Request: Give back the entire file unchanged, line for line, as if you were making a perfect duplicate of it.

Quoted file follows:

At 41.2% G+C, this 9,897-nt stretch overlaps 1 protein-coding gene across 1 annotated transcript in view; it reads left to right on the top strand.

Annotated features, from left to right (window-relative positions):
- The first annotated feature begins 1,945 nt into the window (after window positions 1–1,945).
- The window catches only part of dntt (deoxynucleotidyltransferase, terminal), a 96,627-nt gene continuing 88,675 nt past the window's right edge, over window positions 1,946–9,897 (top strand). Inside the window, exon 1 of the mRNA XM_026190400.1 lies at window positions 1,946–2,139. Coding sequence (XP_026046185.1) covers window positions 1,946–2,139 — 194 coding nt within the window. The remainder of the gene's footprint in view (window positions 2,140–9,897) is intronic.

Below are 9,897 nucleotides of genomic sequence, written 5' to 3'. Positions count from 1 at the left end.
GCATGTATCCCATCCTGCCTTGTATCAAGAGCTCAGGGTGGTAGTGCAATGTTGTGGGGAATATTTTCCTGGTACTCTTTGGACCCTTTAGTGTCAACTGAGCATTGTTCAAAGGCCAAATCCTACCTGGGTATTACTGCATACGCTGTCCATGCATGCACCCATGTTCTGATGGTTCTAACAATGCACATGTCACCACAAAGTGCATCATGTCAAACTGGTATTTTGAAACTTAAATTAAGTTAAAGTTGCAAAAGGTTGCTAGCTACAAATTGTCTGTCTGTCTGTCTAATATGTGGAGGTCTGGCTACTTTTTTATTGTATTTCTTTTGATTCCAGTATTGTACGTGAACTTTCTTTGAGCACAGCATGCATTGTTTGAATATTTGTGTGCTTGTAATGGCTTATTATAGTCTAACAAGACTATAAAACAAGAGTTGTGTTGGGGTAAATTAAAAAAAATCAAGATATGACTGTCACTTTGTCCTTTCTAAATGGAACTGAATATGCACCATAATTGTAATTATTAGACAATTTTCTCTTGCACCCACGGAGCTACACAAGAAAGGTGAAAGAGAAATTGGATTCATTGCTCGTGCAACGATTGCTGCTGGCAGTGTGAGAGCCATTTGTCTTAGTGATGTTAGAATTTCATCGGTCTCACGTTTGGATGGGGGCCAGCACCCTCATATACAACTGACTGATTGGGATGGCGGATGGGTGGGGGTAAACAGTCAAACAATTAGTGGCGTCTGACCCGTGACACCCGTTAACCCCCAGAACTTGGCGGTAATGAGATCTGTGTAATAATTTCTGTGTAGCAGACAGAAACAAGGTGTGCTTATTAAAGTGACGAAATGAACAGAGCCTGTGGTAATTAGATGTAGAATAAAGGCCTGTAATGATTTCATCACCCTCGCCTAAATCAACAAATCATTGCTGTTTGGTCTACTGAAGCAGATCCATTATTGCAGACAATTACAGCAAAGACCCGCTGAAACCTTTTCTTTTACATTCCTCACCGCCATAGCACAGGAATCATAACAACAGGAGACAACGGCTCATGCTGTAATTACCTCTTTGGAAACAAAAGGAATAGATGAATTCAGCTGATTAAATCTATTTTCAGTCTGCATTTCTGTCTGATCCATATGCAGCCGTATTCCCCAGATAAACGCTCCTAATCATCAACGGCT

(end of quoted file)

At 41.2% G+C, this 9,897-nt stretch overlaps 1 protein-coding gene across 1 annotated transcript in view; it reads left to right on the top strand.

Annotated features, from left to right (window-relative positions):
- The first annotated feature begins 1,945 nt into the window (after window positions 1–1,945).
- The window catches only part of dntt (deoxynucleotidyltransferase, terminal), a 96,627-nt gene continuing 88,675 nt past the window's right edge, over window positions 1,946–9,897 (top strand). Inside the window, exon 1 of the mRNA XM_026190400.1 lies at window positions 1,946–2,139. Coding sequence (XP_026046185.1) covers window positions 1,946–2,139 — 194 coding nt within the window. The remainder of the gene's footprint in view (window positions 2,140–9,897) is intronic.

Below are 9,897 nucleotides of genomic sequence, written 5' to 3'. Positions count from 1 at the left end.
GCATGTATCCCATCCTGCCTTGTATCAAGAGCTCAGGGTGGTAGTGCAATGTTGTGGGGAATATTTTCCTGGTACTCTTTGGACCCTTTAGTGTCAACTGAGCATTGTTCAAAGGCCAAATCCTACCTGGGTATTACTGCATACGCTGTCCATGCATGCACCCATGTTCTGATGGTTCTAACAATGCACATGTCACCACAAAGTGCATCATGTCAAACTGGTATTTTGAAACTTAAATTAAGTTAAAGTTGCAAAAGGTTGCTAGCTACAAATTGTCTGTCTGTCTGTCTAATATGTGGAGGTCTGGCTACTTTTTTATTGTATTTCTTTTGATTCCAGTATTGTACGTGAACTTTCTTTGAGCACAGCATGCATTGTTTGAATATTTGTGTGCTTGTAATGGCTTATTATAGTCTAACAAGACTATAAAACAAGAGTTGTGTTGGGGTAAATTAAAAAAAATCAAGATATGACTGTCACTTTGTCCTTTCTAAATGGAACTGAATATGCACCATAATTGTAATTATTAGACAATTTTCTCTTGCACCCACGGAGCTACACAAGAAAGGTGAAAGAGAAATTGGATTCATTGCTCGTGCAACGATTGCTGCTGGCAGTGTGAGAGCCATTTGTCTTAGTGATGTTAGAATTTCATCGGTCTCACGTTTGGATGGGGGCCAGCACCCTCATATACAACTGACTGATTGGGATGGCGGATGGGTGGGGGTAAACAGTCAAACAATTAGTGGCGTCTGACCCGTGACACCCGTTAACCCCCAGAACTTGGCGGTAATGAGATCTGTGTAATAATTTCTGTGTAGCAGACAGAAACAAGGTGTGCTTATTAAAGTGACGAAATGAACAGAGCCTGTGGTAATTAGATGTAGAATAAAGGCCTGTAATGATTTCATCACCCTCGCCTAAATCAACAAATCATTGCTGTTTGGTCTACTGAAGCAGATCCATTATTGCAGACAATTACAGCAAAGACCCGCTGAAACCTTTTCTTTTACATTCCTCACCGCCATAGCACAGGAATCATAACAACAGGAGACAACGGCTCATGCTGTAATTACCTCTTTGGAAACAAAAGGAATAGATGAATTCAGCTGATTAAATCTATTTTCAGTCTGCATTTCTGTCTGATCCATATGCAGCCGTATTCCCCAGATAAACGCTCCTAATCATCAACGGCT